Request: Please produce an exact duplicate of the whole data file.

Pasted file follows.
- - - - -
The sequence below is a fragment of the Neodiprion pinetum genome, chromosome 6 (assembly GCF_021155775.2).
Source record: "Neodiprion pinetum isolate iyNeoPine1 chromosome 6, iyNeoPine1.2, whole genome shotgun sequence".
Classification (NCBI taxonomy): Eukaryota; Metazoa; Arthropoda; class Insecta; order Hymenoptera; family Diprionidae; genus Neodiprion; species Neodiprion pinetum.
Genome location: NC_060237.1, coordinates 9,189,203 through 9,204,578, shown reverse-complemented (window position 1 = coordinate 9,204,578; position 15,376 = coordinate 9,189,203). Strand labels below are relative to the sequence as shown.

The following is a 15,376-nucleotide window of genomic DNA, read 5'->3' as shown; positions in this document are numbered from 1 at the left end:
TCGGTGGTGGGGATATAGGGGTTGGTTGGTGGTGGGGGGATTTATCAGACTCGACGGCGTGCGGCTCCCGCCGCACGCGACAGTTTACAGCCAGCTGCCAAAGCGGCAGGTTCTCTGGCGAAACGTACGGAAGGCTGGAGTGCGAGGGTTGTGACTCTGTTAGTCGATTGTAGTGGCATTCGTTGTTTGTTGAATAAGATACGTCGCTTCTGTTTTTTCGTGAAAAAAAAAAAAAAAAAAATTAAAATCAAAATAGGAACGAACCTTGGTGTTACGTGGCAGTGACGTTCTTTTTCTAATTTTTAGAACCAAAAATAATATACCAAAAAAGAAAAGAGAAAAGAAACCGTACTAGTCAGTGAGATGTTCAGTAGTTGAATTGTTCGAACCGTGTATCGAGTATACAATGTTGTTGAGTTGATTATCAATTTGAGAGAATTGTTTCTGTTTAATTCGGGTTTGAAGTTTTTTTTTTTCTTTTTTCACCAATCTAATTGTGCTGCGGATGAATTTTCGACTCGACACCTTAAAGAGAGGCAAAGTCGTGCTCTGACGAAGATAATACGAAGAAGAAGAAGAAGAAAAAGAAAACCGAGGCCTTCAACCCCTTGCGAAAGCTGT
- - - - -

The sequence below is a fragment of the Neodiprion pinetum genome, chromosome 6 (assembly GCF_021155775.2).
Source record: "Neodiprion pinetum isolate iyNeoPine1 chromosome 6, iyNeoPine1.2, whole genome shotgun sequence".
Classification (NCBI taxonomy): Eukaryota; Metazoa; Arthropoda; class Insecta; order Hymenoptera; family Diprionidae; genus Neodiprion; species Neodiprion pinetum.
Genome location: NC_060237.1, coordinates 9,189,203 through 9,204,578, shown reverse-complemented (window position 1 = coordinate 9,204,578; position 15,376 = coordinate 9,189,203). Strand labels below are relative to the sequence as shown.

The following is a 15,376-nucleotide window of genomic DNA, read 5'->3' as shown; positions in this document are numbered from 1 at the left end:
TCGGTGGTGGGGATATAGGGGTTGGTTGGTGGTGGGGGGATTTATCAGACTCGACGGCGTGCGGCTCCCGCCGCACGCGACAGTTTACAGCCAGCTGCCAAAGCGGCAGGTTCTCTGGCGAAACGTACGGAAGGCTGGAGTGCGAGGGTTGTGACTCTGTTAGTCGATTGTAGTGGCATTCGTTGTTTGTTGAATAAGATACGTCGCTTCTGTTTTTTCGTGAAAAAAAAAAAAAAAAAAATTAAAATCAAAATAGGAACGAACCTTGGTGTTACGTGGCAGTGACGTTCTTTTTCTAATTTTTAGAACCAAAAATAATATACCAAAAAAGAAAAGAGAAAAGAAACCGTACTAGTCAGTGAGATGTTCAGTAGTTGAATTGTTCGAACCGTGTATCGAGTATACAATGTTGTTGAGTTGATTATCAATTTGAGAGAATTGTTTCTGTTTAATTCGGGTTTGAAGTTTTTTTTTTTCTTTTTTCACCAATCTAATTGTGCTGCGGATGAATTTTCGACTCGACACCTTAAAGAGAGGCAAAGTCGTGCTCTGACGAAGATAATACGAAGAAGAAGAAGAAGAAAAAGAAAACCGAGGCCTTCAACCCCTTGCGAAAGCTGT